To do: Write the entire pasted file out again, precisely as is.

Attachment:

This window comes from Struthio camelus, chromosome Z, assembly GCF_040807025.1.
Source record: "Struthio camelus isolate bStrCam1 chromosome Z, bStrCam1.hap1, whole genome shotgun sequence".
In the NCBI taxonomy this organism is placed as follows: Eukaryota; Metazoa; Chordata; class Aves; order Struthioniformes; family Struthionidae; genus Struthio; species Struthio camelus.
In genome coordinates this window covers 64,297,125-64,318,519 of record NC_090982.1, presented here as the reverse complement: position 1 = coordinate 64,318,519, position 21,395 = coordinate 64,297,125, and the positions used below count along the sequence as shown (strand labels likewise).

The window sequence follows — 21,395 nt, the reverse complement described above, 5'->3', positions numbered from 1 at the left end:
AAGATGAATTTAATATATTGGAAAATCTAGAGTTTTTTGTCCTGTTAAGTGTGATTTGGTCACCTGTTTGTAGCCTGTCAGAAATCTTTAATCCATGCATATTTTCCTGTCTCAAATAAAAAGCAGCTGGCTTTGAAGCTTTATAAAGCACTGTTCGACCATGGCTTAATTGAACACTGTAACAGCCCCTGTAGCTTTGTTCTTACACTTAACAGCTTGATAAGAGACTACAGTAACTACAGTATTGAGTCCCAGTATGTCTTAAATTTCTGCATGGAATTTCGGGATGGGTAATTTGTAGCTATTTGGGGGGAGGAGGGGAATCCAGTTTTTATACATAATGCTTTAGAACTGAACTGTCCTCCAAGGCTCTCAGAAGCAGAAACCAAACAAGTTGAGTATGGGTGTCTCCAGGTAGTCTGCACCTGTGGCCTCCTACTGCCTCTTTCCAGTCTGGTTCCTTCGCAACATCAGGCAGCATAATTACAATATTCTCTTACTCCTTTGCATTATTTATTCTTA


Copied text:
This window comes from Struthio camelus, chromosome Z, assembly GCF_040807025.1.
Source record: "Struthio camelus isolate bStrCam1 chromosome Z, bStrCam1.hap1, whole genome shotgun sequence".
In the NCBI taxonomy this organism is placed as follows: Eukaryota; Metazoa; Chordata; class Aves; order Struthioniformes; family Struthionidae; genus Struthio; species Struthio camelus.
In genome coordinates this window covers 64,297,125-64,318,519 of record NC_090982.1, presented here as the reverse complement: position 1 = coordinate 64,318,519, position 21,395 = coordinate 64,297,125, and the positions used below count along the sequence as shown (strand labels likewise).

The window sequence follows — 21,395 nt, the reverse complement described above, 5'->3', positions numbered from 1 at the left end:
AAGATGAATTTAATATATTGGAAAATCTAGAGTTTTTTGTCCTGTTAAGTGTGATTTGGTCACCTGTTTGTAGCCTGTCAGAAATCTTTAATCCATGCATATTTTCCTGTCTCAAATAAAAAGCAGCTGGCTTTGAAGCTTTATAAAGCACTGTTCGACCATGGCTTAATTGAACACTGTAACAGCCCCTGTAGCTTTGTTCTTACACTTAACAGCTTGATAAGAGACTACAGTAACTACAGTATTGAGTCCCAGTATGTCTTAAATTTCTGCATGGAATTTCGGGATGGGTAATTTGTAGCTATTTGGGGGGAGGAGGGGAATCCAGTTTTTATACATAATGCTTTAGAACTGAACTGTCCTCCAAGGCTCTCAGAAGCAGAAACCAAACAAGTTGAGTATGGGTGTCTCCAGGTAGTCTGCACCTGTGGCCTCCTACTGCCTCTTTCCAGTCTGGTTCCTTCGCAACATCAGGCAGCATAATTACAATATTCTCTTACTCCTTTGCATTATTTATTCTTA